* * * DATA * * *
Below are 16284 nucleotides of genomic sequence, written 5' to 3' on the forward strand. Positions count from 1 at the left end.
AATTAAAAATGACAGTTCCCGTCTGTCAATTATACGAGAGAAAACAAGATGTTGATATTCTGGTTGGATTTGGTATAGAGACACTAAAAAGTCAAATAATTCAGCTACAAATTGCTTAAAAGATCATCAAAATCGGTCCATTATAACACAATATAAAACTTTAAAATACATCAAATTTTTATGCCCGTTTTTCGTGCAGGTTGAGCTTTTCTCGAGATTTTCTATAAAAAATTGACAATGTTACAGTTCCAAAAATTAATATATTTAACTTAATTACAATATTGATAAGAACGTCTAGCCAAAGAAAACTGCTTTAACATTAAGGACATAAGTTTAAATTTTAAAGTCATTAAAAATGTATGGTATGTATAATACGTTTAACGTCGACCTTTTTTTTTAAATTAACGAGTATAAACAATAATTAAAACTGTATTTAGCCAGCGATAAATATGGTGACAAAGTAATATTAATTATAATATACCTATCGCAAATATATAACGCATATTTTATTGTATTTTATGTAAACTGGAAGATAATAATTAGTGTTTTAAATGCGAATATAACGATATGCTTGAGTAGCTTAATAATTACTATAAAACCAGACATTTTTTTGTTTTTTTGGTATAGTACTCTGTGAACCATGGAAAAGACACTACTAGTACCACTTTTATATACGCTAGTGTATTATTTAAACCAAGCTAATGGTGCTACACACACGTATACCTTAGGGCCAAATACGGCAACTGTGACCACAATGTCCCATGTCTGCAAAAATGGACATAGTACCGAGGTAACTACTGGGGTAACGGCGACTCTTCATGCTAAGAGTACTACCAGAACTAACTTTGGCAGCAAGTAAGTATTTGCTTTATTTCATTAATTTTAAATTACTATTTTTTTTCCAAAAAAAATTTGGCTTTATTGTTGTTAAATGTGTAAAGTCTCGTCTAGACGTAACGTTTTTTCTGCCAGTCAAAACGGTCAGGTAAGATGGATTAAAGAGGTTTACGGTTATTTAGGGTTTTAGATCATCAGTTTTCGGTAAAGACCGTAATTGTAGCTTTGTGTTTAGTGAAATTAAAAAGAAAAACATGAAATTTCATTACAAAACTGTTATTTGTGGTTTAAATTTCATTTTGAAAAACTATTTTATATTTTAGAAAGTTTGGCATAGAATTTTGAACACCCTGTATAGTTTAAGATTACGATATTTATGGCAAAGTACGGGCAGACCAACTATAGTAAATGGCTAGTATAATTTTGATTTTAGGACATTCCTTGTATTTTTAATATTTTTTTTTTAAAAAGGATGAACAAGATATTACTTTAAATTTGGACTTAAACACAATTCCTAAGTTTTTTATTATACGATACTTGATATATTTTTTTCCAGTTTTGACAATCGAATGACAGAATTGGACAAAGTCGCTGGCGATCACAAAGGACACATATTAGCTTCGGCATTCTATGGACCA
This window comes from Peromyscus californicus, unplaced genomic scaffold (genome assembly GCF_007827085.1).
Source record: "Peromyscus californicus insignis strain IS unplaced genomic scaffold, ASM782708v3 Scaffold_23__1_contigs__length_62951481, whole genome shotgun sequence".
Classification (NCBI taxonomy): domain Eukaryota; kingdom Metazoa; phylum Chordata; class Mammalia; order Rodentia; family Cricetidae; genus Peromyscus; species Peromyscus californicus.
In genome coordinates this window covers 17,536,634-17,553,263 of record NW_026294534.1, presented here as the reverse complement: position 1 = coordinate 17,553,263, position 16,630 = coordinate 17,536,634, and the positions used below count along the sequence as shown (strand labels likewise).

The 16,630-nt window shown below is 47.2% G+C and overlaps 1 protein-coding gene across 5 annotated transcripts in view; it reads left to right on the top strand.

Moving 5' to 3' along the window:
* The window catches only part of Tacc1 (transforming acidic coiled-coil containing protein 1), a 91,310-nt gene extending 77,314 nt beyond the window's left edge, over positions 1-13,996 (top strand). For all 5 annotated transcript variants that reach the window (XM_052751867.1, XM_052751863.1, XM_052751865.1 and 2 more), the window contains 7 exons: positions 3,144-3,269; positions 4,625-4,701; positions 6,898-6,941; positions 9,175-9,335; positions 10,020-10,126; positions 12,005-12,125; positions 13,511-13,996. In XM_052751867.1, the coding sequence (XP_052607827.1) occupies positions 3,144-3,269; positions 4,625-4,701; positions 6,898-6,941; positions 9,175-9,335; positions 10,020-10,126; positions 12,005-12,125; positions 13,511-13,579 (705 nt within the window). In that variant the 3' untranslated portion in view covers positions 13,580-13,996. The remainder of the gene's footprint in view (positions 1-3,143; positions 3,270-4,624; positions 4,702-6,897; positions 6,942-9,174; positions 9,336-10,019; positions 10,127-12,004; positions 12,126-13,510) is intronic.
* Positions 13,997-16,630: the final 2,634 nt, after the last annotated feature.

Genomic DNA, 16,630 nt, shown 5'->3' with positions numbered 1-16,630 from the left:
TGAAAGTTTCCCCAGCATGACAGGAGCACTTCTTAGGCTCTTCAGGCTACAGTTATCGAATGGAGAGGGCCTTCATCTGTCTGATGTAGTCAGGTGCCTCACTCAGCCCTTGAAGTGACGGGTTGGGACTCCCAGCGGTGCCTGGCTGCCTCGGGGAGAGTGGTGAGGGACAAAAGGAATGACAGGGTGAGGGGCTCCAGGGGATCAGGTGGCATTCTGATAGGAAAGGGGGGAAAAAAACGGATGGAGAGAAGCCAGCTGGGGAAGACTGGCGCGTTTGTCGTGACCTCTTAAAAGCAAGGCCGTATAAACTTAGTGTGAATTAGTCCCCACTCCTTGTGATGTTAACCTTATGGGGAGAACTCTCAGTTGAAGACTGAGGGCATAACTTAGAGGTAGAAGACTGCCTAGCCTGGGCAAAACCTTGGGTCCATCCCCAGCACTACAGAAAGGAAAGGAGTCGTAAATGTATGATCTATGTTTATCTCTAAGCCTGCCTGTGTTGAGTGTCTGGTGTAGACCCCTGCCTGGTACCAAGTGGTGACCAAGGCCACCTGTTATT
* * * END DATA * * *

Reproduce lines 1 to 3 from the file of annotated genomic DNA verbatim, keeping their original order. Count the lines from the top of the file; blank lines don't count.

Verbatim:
Below are 16284 nucleotides of genomic sequence, written 5' to 3' on the forward strand. Positions count from 1 at the left end.
AATTAAAAATGACAGTTCCCGTCTGTCAATTATACGAGAGAAAACAAGATGTTGATATTCTGGTTGGATTTGGTATAGAGACACTAAAAAGTCAAATAATTCAGCTACAAATTGCTTAAAAGATCATCAAAATCGGTCCATTATAACACAATATAAAACTTTAAAATACATCAAATTTTTATGCCCGTTTTTCGTGCAGGTTGAGCTTTTCTCGAGATTTTCTATAAAAAATTGACAATGTTACAGTTCCAAAAATTAATATATTTAACTTAATTACAATATTGATAAGAACGTCTAGCCAAAGAAAACTGCTTTAACATTAAGGACATAAGTTTAAATTTTAAAGTCATTAAAAATGTATGGTATGTATAATACGTTTAACGTCGACCTTTTTTTTTAAATTAACGAGTATAAACAATAATTAAAACTGTATTTAGCCAGCGATAAATATGGTGACAAAGTAATATTAATTATAATATACCTATCGCAAATATATAACGCATATTTTATTGTATTTTATGTAAACTGGAAGATAATAATTAGTGTTTTAAATGCGAATATAACGATATGCTTGAGTAGCTTAATAATTACTATAAAACCAGACATTTTTTTGTTTTTTTGGTATAGTACTCTGTGAACCATGGAAAAGACACTACTAGTACCACTTTTATATACGCTAGTGTATTATTTAAACCAAGCTAATGGTGCTACACACACGTATACCTTAGGGCCAAATACGGCAACTGTGACCACAATGTCCCATGTCTGCAAAAATGGACATAGTACCGAGGTAACTACTGGGGTAACGGCGACTCTTCATGCTAAGAGTACTACCAGAACTAACTTTGGCAGCAAGTAAGTATTTGCTTTATTTCATTAATTTTAAATTACTATTTTTTTTCCAAAAAAAATTTGGCTTTATTGTTGTTAAATGTGTAAAGTCTCGTCTAGACGTAACGTTTTTTCTGCCAGTCAAAACGGTCAGGTAAGATGGATTAAAGAGGTTTACGGTTATTTAGGGTTTTAGATCATCAGTTTTCGGTAAAGACCGTAATTGTAGCTTTGTGTTTAGTGAAATTAAAAAGAAAAACATGAAATTTCATTACAAAACTGTTATTTGTGGTTTAAATTTCATTTTGAAAAACTATTTTATATTTTAGAAAGTTTGGCATAGAATTTTGAACACCCTGTATAGTTTAAGATTACGATATTTATGGCAAAGTACGGGCAGACCAACTATAGTAAATGGCTAGTATAATTTTGATTTTAGGACATTCCTTGTATTTTTAATATTTTTTTTTTAAAAAGGATGAACAAGATATTACTTTAAATTTGGACTTAAACACAATTCCTAAGTTTTTTATTATACGATACTTGATATATTTTTTTCCAGTTTTGACAATCGAATGACAGAATTGGACAAAGTCGCTGGCGATCACAAAGGACACATATTAGCTTCGGCATTCTATGGACCA
This window comes from Peromyscus californicus, unplaced genomic scaffold (genome assembly GCF_007827085.1).